Friday, January 2, 2015

Rolling Thrones: An Exponent Dice Game

How about a game to get the new year started right?  It seems that every time I ask my colleagues what topics their students struggle with and would like a game for, they mention the laws of exponents.  I've been rolling the idea of a game around in my head for a long time and decided to finally sit down and get serious about it.

Please note that this game has not been play tested yet.  If you play this game at all I would love your feedback.


Game Objective:


To reinforce the laws of exponents.

Materials:


  • 3 6-sided dice for each team. 

  • 1 20-sided die for you.
You will need to print the net and select the D20.  Hold the paper up to a window so you can write in the spaces on the back.  Write the integers -9 to 9, and "re-roll".  Cut out, fold, and tape together so that your numbers are facing out.




  • Lots of Blank dice 
I'm not sure of how many because of the whole play-testing thing.  If I had to guess I would say 3 for each team.  I would use my blank dice, cover them with clear tape so the students can write on them, and then I can take the tape off at the end of class.

Set Up:


Divide your class into smallish teams of 3-4.  You need to find a balance here.  If the teams are too big, some students will do nothing.  But if there are too many teams, the game may be frustrating to play.

Give each team 3 6-sided regular dice.

Write the team names on the board and keep score underneath.



Game Play:


Roll your 20-sided die and write x to that power on the board.  For instance, if you roll a -5, write x^-5 on the board.  This is the target for this round.

Each team rolls the dice they have and try to create an expression that will equal the target.  The numbers that they rolled are used as exponents for the base x.

Suppose Team A rolls 4, 4, and 5.  They could create the expression (x^4) / (x^4 * x^5) and this would be equivalent to x^-5.  Since that team used 3 dice to create their expression they receive 3 points.

Suppose Team B rolls 1, 2, and 6.  They could create the expression (x^1)/(x^6) and receive 2 points.

Suppose Team C rolls 2, 3, and 5.  They could create the expression (x^5) ^ (2-3) and receive 2 points.

Suppose Team D rolls 1, 1, and 2.  They are unable to think of a way to create the expression x^-5 and receive 0 points.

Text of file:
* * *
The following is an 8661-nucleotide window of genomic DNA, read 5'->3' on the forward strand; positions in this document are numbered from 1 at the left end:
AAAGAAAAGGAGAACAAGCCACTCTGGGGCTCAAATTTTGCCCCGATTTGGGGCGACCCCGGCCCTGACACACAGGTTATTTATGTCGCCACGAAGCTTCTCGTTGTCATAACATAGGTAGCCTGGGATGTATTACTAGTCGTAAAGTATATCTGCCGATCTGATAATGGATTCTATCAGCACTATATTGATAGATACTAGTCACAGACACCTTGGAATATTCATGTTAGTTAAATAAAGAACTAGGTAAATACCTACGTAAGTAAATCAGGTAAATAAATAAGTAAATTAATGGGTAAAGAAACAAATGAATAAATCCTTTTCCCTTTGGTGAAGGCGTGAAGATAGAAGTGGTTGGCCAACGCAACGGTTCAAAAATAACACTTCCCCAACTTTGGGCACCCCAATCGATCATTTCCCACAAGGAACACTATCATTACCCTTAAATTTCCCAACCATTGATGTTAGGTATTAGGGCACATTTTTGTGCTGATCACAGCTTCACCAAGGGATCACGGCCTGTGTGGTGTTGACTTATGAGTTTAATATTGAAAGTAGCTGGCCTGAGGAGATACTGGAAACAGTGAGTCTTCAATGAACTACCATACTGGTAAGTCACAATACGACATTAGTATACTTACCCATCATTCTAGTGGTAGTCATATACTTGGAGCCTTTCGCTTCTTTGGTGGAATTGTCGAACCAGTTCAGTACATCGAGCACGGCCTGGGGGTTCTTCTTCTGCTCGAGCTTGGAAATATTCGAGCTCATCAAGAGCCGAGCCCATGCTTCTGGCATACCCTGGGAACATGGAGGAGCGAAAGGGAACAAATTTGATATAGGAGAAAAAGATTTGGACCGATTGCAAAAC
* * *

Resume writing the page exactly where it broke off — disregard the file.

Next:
Buying Stuff:


With the points they are accumulating the students are able to buy things.

For 1 point (and this needs to be play-tested) a team can purchase a re-roll of their own dice.

For the number of dice they currently have, they can buy a blank die for that many points.  In other words, if a team has 3 dice they can purchase a blank die for 3 points.  If a team has 4 dice, they can purchase a blank die for 4 points, etc.  I hope this is making sense.
Once they have their blank die, they can write any positive or negative numbers they wish.  They must do this before the next round begins.


Helping Other Teams:


I love when my students help each other.  So to add some cooperation in with the competition, teams are able to help other teams.  If a team is struggling to find an expression that is equivalent, another team may help.  If they are successful in finding an expression, the two teams split the points.  Yes, split the points even if it's an odd amount.  The decimals will be good for them.


Winning the Game:

I imaging this game ending when a team reaches a certain amount of points.  If I had to guess I would say 20-30 points.

OR

You could play for a certain amount of time and the team with the most points wins.

OR

To have multiple winners, you could set a goal for the class.  Every team that reaches ____ points is a winner.


What Could Go Wrong and Possible Solutions:


Possible Problem 1:  What if students cheat?  What if they change what was rolled?

Possible Solution 1:  Have one student from each group come to the front of the room, roll their dice, write the numbers on the board, you roll the D20 and write the target on the board, and the students work at their seats on their expression.


Possible Problem 2:  What if students are unable to create an expression with the three initial dice?